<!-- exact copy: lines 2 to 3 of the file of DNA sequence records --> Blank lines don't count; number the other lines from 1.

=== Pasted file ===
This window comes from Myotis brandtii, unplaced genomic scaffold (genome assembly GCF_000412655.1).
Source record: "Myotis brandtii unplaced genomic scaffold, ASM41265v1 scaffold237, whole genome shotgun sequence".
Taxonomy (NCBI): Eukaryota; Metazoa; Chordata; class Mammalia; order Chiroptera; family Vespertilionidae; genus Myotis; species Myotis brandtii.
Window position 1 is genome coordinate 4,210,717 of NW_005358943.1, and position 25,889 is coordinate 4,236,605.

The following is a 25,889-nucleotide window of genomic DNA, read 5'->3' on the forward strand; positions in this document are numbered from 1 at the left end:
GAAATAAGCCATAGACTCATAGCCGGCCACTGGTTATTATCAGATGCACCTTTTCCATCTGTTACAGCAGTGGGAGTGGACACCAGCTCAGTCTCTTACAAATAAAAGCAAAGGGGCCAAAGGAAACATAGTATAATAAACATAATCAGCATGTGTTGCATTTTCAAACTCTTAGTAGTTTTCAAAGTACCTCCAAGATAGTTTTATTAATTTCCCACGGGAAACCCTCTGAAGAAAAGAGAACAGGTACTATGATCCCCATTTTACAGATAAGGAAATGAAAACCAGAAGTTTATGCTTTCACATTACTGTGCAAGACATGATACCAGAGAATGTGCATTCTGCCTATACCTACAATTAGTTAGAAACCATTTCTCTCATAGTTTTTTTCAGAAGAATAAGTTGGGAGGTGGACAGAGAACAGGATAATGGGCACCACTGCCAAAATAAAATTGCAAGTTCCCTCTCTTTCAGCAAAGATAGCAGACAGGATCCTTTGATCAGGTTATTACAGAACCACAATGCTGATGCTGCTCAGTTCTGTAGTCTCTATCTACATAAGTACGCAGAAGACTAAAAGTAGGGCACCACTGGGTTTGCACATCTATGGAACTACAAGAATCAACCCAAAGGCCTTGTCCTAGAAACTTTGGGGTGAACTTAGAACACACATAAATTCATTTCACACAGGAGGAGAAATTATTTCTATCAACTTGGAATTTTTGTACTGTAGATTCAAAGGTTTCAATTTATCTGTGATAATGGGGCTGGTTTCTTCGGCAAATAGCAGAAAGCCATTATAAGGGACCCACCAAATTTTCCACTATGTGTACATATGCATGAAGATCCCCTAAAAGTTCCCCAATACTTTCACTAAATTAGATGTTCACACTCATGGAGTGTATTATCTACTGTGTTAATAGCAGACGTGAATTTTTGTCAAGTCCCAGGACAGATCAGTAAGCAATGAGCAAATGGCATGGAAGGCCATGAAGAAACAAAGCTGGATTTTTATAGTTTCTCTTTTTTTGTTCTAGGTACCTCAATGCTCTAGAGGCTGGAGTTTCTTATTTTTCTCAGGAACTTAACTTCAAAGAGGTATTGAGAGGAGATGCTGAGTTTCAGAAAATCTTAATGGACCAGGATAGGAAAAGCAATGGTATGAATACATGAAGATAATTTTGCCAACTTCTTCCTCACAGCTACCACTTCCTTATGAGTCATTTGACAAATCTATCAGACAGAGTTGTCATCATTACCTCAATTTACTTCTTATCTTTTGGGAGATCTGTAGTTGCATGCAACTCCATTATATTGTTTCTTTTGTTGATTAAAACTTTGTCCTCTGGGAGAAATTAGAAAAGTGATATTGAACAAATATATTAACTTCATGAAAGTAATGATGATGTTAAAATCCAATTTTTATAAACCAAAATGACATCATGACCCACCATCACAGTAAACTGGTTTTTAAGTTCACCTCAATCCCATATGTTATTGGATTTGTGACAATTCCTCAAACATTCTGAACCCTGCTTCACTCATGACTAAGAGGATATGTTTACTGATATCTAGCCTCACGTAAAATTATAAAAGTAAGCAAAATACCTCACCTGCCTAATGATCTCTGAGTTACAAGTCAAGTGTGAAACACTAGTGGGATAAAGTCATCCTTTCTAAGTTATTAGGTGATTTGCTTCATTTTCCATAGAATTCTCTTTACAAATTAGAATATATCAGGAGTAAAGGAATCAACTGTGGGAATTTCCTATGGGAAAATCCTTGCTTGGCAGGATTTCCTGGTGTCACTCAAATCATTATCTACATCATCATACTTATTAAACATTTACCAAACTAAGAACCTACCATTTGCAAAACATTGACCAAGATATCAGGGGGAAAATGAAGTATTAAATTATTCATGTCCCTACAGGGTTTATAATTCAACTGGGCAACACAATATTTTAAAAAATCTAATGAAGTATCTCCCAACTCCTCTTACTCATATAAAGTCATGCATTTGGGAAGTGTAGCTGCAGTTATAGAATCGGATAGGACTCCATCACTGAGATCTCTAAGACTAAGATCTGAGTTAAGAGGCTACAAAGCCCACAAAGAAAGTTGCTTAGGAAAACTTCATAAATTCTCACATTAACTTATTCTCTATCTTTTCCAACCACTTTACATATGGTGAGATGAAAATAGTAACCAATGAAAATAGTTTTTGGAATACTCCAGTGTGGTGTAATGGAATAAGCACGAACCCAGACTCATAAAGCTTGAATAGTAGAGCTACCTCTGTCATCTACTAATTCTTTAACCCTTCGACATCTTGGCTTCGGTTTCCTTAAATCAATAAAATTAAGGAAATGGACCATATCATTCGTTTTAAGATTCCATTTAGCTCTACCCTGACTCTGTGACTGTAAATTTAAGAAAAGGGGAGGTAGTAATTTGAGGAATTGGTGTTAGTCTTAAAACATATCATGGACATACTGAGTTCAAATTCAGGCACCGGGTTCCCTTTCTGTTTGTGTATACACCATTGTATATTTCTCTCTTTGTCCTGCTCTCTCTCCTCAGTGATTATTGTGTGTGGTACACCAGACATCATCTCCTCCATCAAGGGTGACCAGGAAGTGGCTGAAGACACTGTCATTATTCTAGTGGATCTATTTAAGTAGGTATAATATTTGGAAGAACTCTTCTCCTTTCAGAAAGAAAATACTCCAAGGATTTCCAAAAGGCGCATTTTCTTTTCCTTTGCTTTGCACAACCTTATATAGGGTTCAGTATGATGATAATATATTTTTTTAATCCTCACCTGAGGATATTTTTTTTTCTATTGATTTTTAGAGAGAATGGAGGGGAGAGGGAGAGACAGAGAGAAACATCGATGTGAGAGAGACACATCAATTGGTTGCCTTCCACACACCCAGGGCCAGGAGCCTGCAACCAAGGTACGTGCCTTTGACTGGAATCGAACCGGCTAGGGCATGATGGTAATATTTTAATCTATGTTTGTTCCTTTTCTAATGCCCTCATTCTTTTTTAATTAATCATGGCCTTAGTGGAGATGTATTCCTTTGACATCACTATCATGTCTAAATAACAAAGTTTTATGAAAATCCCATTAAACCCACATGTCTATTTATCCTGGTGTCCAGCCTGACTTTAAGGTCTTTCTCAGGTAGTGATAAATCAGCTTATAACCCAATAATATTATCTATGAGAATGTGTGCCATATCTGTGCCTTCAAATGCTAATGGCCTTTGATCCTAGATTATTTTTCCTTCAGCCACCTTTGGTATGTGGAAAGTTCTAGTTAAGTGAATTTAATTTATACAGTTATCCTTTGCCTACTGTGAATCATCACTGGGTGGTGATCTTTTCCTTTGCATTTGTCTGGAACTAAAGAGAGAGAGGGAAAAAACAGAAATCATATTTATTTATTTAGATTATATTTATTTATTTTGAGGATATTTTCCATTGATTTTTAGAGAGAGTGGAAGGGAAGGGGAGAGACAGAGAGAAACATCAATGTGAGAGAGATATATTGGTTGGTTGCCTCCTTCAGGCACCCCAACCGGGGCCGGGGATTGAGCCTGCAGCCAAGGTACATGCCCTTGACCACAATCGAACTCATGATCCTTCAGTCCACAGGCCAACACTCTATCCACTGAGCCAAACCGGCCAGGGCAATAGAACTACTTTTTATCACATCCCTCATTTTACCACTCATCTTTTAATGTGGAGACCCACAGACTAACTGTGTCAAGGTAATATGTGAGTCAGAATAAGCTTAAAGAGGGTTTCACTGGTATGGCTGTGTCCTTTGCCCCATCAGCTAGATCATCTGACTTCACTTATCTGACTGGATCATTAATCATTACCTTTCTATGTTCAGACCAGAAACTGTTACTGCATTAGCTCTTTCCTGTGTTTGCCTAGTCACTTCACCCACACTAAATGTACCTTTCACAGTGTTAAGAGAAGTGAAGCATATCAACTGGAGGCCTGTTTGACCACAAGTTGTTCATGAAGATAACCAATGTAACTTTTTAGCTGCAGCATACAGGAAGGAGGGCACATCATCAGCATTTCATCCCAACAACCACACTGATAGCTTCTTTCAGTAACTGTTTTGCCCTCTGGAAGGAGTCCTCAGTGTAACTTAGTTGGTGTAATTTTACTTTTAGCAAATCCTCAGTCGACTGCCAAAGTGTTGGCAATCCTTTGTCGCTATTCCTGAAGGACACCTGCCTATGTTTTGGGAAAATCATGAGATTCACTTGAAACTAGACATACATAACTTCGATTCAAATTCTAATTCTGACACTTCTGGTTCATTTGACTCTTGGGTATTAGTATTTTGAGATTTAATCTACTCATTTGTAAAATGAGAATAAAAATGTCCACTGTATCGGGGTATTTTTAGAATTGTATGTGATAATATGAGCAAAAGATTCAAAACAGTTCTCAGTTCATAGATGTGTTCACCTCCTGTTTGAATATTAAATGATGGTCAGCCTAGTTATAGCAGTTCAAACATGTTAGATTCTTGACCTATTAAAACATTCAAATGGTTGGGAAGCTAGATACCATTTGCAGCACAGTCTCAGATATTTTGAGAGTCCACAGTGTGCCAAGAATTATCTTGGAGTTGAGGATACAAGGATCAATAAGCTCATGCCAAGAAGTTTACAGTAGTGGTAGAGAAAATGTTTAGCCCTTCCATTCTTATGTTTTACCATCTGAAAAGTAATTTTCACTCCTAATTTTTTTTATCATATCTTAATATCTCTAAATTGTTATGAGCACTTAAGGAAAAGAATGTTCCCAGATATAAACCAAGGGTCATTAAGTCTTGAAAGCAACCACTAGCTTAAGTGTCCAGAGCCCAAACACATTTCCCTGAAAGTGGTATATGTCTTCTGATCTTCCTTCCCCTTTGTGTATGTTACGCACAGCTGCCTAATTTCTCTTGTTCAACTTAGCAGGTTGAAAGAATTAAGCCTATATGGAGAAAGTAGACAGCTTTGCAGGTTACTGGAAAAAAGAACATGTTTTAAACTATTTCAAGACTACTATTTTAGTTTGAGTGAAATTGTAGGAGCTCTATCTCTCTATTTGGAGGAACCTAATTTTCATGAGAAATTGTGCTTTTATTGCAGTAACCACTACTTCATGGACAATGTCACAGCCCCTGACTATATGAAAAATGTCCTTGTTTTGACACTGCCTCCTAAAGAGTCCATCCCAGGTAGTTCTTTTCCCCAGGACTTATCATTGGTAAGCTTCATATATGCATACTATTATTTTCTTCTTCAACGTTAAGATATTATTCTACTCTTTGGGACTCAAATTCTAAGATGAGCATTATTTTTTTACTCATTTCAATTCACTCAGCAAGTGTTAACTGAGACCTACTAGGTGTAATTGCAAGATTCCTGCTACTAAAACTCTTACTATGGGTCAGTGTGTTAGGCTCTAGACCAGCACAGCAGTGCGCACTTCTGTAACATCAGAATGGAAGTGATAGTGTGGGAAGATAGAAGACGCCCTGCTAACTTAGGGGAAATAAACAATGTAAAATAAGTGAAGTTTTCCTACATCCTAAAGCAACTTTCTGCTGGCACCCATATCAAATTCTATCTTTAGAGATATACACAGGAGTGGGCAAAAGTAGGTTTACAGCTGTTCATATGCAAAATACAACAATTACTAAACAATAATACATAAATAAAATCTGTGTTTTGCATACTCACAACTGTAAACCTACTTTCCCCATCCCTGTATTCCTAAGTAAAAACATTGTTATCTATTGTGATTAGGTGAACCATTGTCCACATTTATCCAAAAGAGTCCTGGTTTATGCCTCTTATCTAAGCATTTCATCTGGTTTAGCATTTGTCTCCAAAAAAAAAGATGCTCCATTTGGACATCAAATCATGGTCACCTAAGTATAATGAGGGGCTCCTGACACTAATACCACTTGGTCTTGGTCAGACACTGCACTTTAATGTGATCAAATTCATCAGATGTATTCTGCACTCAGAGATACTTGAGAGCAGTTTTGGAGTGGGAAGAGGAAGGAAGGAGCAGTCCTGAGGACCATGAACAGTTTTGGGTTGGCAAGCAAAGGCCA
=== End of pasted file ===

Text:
Source record: "Myotis brandtii unplaced genomic scaffold, ASM41265v1 scaffold237, whole genome shotgun sequence".
Taxonomy (NCBI): Eukaryota; Metazoa; Chordata; class Mammalia; order Chiroptera; family Vespertilionidae; genus Myotis; species Myotis brandtii.